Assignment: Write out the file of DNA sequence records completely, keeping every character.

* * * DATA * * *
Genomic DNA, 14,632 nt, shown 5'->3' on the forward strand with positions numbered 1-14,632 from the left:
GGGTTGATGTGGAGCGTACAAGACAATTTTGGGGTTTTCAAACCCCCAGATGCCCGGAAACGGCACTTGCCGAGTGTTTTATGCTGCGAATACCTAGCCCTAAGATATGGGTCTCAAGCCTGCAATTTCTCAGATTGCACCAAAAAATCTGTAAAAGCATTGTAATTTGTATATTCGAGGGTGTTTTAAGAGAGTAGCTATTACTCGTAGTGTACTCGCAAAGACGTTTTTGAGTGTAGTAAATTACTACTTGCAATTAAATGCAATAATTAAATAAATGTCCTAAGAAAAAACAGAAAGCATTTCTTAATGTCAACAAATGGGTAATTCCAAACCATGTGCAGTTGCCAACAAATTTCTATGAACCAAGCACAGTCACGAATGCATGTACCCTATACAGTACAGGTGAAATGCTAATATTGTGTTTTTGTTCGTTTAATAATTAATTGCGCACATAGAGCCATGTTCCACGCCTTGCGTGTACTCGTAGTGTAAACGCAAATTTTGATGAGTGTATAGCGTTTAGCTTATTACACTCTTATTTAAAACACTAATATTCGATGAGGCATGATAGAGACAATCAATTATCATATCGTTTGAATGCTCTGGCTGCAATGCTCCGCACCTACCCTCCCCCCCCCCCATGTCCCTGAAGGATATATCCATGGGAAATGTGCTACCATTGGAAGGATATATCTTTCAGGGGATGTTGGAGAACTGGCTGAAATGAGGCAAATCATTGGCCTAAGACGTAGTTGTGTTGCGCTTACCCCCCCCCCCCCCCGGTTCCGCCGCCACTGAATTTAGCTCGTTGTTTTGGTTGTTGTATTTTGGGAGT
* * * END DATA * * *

Genomic DNA, 14,632 nt, shown 5'->3' on the forward strand with positions numbered 1-14,632 from the left:
GGGTTGATGTGGAGCGTACAAGACAATTTTGGGGTTTTCAAACCCCCAGATGCCCGGAAACGGCACTTGCCGAGTGTTTTATGCTGCGAATACCTAGCCCTAAGATATGGGTCTCAAGCCTGCAATTTCTCAGATTGCACCAAAAAATCTGTAAAAGCATTGTAATTTGTATATTCGAGGGTGTTTTAAGAGAGTAGCTATTACTCGTAGTGTACTCGCAAAGACGTTTTTGAGTGTAGTAAATTACTACTTGCAATTAAATGCAATAATTAAATAAATGTCCTAAGAAAAAACAGAAAGCATTTCTTAATGTCAACAAATGGGTAATTCCAAACCATGTGCAGTTGCCAACAAATTTCTATGAACCAAGCACAGTCACGAATGCATGTACCCTATACAGTACAGGTGAAATGCTAATATTGTGTTTTTGTTCGTTTAATAATTAATTGCGCACATAGAGCCATGTTCCACGCCTTGCGTGTACTCGTAGTGTAAACGCAAATTTTGATGAGTGTATAGCGTTTAGCTTATTACACTCTTATTTAAAACACTAATATTCGATGAGGCATGATAGAGACAATCAATTATCATATCGTTTGAATGCTCTGGCTGCAATGCTCCGCACCTACCCTCCCCCCCCCCCATGTCCCTGAAGGATATATCCATGGGAAATGTGCTACCATTGGAAGGATATATCTTTCAGGGGATGTTGGAGAACTGGCTGAAATGAGGCAAATCATTGGCCTAAGACGTAGTTGTGTTGCGCTTACCCCCCCCCCCCCCCGGTTCCGCCGCCACTGAATTTAGCTCGTTGTTTTGGTTGTTGTATTTTGGGAGT